The Mets end the 2017 season with one of the worst records in major league baseball. Their current, and likely future General Manager, Sandy Alderson says that the team only hit the pause button this year. The numerous injuries and poor performances do not warrant a dramatic shift into rebuilding mode. Next year, fans are assured, the foundation that the team is built around – starting pitching – will return the Mets back to being contenders.
Mets Rebound Years
There are three successful seasons in the Mets past when they rebounded back from an awful year. As you can see in the table below, the first time was the best.
|Bad Year||Record||Rebound Year||Record|
The 1984 team was the beginning of the great run of 80’s Mets teams. Young pitching of Gooden and Darling combined with a potent offense of Wilson, Backman, Hernandez, Strawberry, Brooks and even George Foster. Does a line up of Rosario, Smith, Conforto (if he’s recovered from shoulder surgery) and Cespedes match that 84 team in punch? Not likely.
Finally, the 1997 Mets team might be the closest model of what Alderson is targeting for this off season. They had good, not great, offensive production from Olerud, Alfonzo and Gilkey along with Todd Hundley. The pitching was nothing exceptional – Reed, Mlicki, Jones and Mark Clark. In the bullpen, John Franco had a good year as closer. But what that ’97 starting staff did have is durablility and health. Those four pitchers started 115 games that year. Sandy Alderson would be thrilled if the 2018 Mets get 115 starts from their top 4 starters.
Pitching Strategy Change
As early as June, Alderson began to give hints of a changing strategy with regards to building the pitching staff. During a panel at Citi Field for the 2017 SABR Analytics Conference, Alderson said:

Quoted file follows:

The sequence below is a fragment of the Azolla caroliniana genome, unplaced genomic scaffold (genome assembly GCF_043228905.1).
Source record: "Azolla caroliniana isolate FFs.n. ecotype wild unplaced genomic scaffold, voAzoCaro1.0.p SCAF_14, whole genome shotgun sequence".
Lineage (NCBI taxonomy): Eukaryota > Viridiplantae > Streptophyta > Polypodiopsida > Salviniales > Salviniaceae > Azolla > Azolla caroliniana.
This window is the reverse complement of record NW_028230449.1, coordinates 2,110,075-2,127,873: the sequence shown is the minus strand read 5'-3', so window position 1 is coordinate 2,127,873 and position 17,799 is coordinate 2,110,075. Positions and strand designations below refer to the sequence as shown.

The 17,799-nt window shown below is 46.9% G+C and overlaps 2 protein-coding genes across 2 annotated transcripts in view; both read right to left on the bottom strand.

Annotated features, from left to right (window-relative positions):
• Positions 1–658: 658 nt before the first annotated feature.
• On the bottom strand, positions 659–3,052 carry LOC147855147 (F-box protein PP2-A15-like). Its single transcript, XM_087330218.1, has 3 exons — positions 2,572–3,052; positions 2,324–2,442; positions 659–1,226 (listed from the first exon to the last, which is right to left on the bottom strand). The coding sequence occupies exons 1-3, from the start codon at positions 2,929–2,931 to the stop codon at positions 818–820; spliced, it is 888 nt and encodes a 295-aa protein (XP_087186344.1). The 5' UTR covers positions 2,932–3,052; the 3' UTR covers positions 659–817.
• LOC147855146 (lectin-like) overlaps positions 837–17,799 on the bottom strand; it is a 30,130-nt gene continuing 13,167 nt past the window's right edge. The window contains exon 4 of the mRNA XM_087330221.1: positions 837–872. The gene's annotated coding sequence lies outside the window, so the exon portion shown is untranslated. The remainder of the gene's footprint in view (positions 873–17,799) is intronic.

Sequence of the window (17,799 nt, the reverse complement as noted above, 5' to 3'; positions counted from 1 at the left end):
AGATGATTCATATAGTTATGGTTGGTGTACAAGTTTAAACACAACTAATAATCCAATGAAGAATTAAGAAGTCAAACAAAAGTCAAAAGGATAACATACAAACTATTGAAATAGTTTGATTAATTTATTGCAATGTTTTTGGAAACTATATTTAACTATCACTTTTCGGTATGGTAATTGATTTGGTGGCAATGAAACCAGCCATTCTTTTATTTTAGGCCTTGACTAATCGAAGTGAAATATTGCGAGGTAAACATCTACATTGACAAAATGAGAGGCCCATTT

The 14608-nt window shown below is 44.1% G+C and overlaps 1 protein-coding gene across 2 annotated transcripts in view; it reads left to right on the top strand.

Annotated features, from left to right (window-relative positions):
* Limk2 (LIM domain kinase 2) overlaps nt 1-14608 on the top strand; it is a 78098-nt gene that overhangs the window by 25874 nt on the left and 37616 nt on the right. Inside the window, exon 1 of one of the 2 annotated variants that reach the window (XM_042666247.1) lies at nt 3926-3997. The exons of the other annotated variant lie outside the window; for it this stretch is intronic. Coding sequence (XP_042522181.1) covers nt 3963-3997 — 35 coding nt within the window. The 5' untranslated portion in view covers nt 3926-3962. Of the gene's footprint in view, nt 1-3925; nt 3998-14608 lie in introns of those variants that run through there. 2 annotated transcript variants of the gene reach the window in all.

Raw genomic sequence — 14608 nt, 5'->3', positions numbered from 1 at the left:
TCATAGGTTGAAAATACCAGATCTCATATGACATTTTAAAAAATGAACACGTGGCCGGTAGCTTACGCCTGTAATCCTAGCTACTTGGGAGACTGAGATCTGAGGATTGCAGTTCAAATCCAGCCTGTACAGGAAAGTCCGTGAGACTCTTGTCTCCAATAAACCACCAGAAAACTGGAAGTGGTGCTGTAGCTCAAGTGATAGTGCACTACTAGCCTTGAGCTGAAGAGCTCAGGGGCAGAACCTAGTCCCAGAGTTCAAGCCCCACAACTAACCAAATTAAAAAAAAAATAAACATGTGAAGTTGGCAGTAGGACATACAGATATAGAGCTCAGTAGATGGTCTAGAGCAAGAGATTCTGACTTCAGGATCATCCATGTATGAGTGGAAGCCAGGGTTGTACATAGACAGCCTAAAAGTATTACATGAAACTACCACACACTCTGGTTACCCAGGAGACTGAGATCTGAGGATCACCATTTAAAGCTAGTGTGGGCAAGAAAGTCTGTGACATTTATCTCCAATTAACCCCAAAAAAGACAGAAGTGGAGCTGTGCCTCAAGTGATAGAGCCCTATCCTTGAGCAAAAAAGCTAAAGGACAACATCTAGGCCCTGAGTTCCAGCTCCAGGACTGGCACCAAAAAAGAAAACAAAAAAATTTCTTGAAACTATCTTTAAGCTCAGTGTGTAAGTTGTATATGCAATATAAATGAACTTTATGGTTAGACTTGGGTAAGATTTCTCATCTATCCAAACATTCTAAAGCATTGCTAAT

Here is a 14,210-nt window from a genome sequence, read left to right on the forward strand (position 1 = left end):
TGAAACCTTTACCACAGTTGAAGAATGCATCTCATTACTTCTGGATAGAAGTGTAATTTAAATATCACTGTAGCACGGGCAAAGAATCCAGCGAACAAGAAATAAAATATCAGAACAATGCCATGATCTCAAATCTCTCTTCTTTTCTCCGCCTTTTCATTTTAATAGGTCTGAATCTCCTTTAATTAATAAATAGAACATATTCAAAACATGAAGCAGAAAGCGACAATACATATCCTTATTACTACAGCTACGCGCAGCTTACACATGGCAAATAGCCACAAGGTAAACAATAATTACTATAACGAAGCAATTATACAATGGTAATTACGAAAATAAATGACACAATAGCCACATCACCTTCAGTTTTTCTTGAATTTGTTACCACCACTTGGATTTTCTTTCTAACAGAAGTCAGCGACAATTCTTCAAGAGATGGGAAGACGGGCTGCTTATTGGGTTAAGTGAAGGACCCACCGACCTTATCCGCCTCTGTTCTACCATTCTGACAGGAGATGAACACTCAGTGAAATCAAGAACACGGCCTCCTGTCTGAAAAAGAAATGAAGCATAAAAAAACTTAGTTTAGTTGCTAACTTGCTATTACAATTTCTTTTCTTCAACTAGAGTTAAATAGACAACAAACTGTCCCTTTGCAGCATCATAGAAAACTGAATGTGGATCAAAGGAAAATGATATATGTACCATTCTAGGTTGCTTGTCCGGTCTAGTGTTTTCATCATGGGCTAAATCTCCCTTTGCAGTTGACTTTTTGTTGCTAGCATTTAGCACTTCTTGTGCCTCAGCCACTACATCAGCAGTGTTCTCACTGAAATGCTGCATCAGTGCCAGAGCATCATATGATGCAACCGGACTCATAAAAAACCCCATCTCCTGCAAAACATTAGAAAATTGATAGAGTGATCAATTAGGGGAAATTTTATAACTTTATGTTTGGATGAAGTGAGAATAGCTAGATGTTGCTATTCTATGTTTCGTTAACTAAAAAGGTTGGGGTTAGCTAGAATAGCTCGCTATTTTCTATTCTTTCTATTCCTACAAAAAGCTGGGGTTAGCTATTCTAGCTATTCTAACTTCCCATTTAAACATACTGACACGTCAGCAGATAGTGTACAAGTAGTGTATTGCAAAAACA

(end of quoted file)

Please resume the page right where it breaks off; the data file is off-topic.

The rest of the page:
I think what you’ll find over the next several years is clubs will be more interested in ‘pack horses’ instead of ‘thoroughbreds’ because it’s about being able to go out . . . and get 30 starts. I do think at some point you’ll see a trend back to ‘pitchability’ versus velocity. Why? Because velocity often leads to injury. The things that might be the difference between good pitching and great pitching may also be the difference between health and an injury.
At the same conference, Alderson also said that today only 1 in 5 starters last through the 7th inning. So the bullpen is going to need to have ‘pack horses’ too:
It means there is a greater emphasis on the bullpen and it’s not just about the quality. It’s also about the quantity of innings they have to pitch.
He recently admitted to the Daily News that the club would be looking to add to the starting rotation:
I think if we were able to find a (Bartolo) Colon type, who fits in the three-four spot and semi-guarantees 180-200 innings, that would probably be something that would stabilize our rotation. So I think it’s something we’d look at, yes.
So look for the Mets to attempt to acquire inning-eaters. Both as starters and in the bullpen. Names they might be considering would be dependable middle-tier starters such as Tampa’s Alex Cobb, St. Louis’ Lance Lynn or Kansas City’s Jason Vargas. They may not be the big flashy names or hard-throwing studs, but they have a record of staying healthy and reliably racking up innings. Also keep in mind that although they reached the World Series as recently as 2015, the Mets have not won more than 90 games since 2006.
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